An Inside Look At Gamers In Iowa City
The room is crowded and is being lit only by the glow of about a half dozen televisions. Gun fire is loudly emitting from each set and yells of both victory and defeat are happening intermittently.
Employees of the Coralville Video Games ETC! are meeting for their weekly LAN party. LAN parties are where gamers bring their own televisions and game consoles so that they can play over a local online network. This week they’re playing the recently released Call of Duty: Black Ops.
“We’re pretty competitive players,” said Graham Gibson. Gibson is a full-time employee at Video Games ETC! He is also the organizer of the weekly LAN parties. Most of them happen in his apartment in Iowa City. Suddenly, Gibson is distracted as he gets stabbed in the back from a fellow player.
“Dammit! I had finally found a good spot!” Gibson said.
A slice of game geek in Iowa City
Empty cans of Mountain Dew are stacked in a corner by the door of Gibson’s apartment. Everyone has some sort of snack or drink by their side. No one is looking away from their television screen. There is a lot on the line tonight. The winner of the next round of Call of Duty gets a ten dollar Pappa John’s gift card.
“Sometimes I like to up the stakes a little,” Gibson said similing. “It makes it more fun for everyone.”
Many of the players spend between 20-40 hours a week working at Video Games ETC! This depends on whether or not they are full-time. All of the part-time employees are full-time students at the University of Iowa.
“All we do, a lot of us anyway, is play games. I mean we do have homework, but it’s mostly games,” said Brian Albert. Albert is a journalism major at the University of Iowa. He is hoping to write about games once he graduates. Albert says that the thing he enjoys most about the weekly LAN parties is the competition.
“I don’t do sports or anything like that, so it’s nice to come here and work off that competitive edge. I like that everyone here gets as into it as I do,” Albert said.
There is a cardinal rule at the LAN party: don’t talk about work. The attendees all agree that the party is the last place they want to bring drama into. The weekly gathering gives them each a chance to blow off some steam.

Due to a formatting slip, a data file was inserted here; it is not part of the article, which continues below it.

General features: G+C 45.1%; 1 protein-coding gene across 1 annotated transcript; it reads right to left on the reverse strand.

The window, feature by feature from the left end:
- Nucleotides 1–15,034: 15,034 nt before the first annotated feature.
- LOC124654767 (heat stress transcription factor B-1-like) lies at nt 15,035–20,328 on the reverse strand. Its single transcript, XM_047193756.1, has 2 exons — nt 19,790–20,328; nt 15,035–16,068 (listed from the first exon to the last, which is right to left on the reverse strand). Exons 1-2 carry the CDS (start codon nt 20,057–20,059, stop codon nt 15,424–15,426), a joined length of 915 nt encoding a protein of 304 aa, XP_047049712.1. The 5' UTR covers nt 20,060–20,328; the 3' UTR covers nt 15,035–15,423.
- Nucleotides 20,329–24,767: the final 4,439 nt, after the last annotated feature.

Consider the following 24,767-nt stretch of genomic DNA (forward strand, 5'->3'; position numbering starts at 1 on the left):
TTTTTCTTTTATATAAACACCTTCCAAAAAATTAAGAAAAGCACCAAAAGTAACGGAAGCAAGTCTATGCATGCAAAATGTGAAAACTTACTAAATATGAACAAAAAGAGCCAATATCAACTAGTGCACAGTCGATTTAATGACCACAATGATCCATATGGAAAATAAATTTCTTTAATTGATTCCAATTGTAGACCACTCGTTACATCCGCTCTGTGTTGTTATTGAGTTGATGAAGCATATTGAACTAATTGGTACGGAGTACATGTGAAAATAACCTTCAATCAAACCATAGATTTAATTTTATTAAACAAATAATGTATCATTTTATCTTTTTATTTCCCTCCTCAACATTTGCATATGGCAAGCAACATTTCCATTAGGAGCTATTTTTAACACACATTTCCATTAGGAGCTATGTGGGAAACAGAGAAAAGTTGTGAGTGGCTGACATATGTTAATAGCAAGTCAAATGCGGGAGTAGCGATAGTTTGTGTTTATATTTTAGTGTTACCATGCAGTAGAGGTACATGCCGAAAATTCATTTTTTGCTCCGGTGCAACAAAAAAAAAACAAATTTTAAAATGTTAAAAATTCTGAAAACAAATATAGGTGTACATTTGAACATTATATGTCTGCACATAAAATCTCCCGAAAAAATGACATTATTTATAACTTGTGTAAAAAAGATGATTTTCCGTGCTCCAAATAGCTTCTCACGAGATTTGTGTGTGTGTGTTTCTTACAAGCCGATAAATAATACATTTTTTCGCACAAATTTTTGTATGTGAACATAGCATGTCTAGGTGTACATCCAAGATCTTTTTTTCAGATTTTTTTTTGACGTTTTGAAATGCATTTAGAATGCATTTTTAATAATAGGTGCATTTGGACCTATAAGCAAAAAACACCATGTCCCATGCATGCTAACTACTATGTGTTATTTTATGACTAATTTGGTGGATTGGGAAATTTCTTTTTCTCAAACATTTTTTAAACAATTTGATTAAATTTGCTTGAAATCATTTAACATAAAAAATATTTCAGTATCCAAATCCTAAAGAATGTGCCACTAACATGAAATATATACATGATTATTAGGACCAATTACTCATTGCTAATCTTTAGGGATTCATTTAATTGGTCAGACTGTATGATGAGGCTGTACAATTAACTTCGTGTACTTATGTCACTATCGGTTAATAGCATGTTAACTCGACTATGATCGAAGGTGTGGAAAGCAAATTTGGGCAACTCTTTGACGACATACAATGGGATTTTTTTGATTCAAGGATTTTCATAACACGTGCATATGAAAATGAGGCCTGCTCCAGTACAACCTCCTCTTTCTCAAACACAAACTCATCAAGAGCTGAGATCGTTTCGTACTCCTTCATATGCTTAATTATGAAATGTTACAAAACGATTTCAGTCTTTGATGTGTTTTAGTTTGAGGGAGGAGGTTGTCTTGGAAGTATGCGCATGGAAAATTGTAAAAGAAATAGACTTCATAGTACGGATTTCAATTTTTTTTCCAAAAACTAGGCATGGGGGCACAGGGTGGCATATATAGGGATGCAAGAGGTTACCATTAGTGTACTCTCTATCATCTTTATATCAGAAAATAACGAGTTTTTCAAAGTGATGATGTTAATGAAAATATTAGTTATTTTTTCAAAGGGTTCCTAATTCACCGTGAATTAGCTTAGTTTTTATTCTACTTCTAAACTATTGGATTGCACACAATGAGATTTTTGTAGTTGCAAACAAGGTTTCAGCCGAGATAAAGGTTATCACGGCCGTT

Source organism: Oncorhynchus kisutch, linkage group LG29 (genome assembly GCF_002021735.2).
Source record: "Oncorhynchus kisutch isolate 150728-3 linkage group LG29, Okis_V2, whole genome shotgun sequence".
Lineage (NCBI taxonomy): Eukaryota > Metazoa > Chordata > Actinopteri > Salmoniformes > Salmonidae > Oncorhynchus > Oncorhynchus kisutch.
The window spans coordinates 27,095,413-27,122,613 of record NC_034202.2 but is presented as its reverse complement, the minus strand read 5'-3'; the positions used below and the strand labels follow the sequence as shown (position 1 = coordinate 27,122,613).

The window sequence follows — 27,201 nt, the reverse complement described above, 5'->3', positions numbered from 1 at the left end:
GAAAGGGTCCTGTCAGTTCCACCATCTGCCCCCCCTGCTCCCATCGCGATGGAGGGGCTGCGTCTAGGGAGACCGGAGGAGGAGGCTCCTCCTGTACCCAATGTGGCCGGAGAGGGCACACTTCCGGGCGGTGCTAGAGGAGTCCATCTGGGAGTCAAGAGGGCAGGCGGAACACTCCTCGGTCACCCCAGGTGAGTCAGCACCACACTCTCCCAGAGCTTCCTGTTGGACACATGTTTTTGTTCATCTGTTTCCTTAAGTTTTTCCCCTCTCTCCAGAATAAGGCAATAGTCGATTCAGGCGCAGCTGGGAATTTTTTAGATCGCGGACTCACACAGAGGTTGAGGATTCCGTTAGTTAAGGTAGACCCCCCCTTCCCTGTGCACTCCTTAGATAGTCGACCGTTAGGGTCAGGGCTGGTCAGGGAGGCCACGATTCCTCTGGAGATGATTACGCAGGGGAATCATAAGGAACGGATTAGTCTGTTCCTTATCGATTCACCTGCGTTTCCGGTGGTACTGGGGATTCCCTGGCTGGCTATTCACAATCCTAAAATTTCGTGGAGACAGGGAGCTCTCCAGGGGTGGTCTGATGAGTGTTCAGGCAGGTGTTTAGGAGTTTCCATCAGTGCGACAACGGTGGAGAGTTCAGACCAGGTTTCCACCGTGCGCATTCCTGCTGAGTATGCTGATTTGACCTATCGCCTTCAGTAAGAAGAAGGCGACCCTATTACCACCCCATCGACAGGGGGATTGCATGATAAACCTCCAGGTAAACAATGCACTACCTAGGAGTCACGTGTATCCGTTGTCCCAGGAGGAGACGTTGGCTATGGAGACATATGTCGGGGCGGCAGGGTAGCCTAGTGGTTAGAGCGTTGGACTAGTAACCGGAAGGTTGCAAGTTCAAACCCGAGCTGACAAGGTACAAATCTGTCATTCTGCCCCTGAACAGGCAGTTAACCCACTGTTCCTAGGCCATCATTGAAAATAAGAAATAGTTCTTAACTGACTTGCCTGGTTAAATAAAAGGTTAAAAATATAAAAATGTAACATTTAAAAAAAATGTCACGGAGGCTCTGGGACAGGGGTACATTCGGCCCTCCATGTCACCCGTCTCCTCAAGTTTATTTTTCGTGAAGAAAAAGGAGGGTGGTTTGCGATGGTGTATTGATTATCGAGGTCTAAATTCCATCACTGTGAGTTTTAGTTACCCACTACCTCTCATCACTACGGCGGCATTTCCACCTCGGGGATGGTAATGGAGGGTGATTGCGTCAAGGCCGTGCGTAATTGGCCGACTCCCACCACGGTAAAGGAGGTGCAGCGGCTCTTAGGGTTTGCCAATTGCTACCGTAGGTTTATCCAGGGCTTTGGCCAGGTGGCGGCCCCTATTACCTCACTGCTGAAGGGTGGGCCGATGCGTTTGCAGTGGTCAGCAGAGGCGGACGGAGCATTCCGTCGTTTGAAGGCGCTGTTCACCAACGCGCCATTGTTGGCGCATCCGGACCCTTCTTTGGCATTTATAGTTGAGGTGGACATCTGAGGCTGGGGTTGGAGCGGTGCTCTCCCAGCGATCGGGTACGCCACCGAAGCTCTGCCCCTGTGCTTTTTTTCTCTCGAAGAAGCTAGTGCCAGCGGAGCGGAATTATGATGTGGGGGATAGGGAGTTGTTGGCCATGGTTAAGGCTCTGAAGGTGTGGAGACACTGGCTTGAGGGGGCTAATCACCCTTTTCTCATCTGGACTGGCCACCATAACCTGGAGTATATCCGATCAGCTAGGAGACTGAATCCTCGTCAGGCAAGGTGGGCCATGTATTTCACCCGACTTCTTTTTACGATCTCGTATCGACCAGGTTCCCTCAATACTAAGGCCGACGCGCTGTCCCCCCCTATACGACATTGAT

“A lot of times you’ll have weeks where you run into a lot of bad customers. It’s really easy to get stressed out. This LAN party is something I know we all look forward to. I want to keep it positive,” Gibson said.
“It’s almost like a second job. Except this one I actually look forward to. I just get so much out of it. I liked getting sucked into a world and exploring it. I can’t afford to travel anywhere. This helps me get that same feeling without spending a ridiculous amount of money.”
Local gaming hangouts
Video Games ETC! isn’t just a place that its employees like to escape from. It’s also a meeting place for local gamers. The store acts as a central hub, where the latest games are excitedly talked about. Think of water cooler conversations in an office, only geekier.
“I come here [VGE] because these people actually know what they’re talking about. When I go to Best Buy or Walmart the employees act like they’ve never touched a controller. The folks who work here actually play games,” said Nate Feldmann. Feldmann is a frequent customer of VGE. He says he stops in at least once a week and has been doing so for the past two years.
“It’s cool because these guys play a variety of stuff. We can talk forever about any kind of game,” Feldmann said.
Felmann isn’t the only one who enjoys talking game at VGE. Chris Christensen is also a regular customer. A part-time employee at the Hy-Vee next door, Christensen usually stops in during his breaks.
“They’re the only people that play the same games that I do,” Christensen said. “Like anything else, it’s nice to be able to express to people what you’re passionate about. I can do that here.”
Albert enjoys the customers, saying that they make him want to show up to work. Working in a place where he gets to talk about games freely has been something he has always wanted to do.
“They make it fun. Not only that but I feel like I’m actually helping them,” Albert said. “I won’t lie to a customer and tell them a bad game is good just to sell it. Nothing makes me happier than knowing they’re walking away with a game that’s really great.”
Defending their games
The Supreme Court has recently heard opening oral arguments about a case that could change the way games are sold. California lawmakers want video game content to be regulated by the government. These politicians believe that some games can be too violent for children and want to restrict those games.
“It’s crap really. I would listen to them if they had actually played a video game,” Gibson said. “How can you try to restrict something you don’t understand? I guess that’s always how it works. People trying to get rid of things they know nothing about.
It appears that the courts are siding with gamers on the issue. During the opening arguments, California deputy attorney general Zackery Morazzini was interrupted by Justice Antonin Scalia. Scalia reminded the deputy attorney general that video games are not the only violent form of entertainment in existence. He sarcastically mentioned Grimm’s Fairy Tales to Morazzini.
“Are you going to ban them too?” Scalia asked.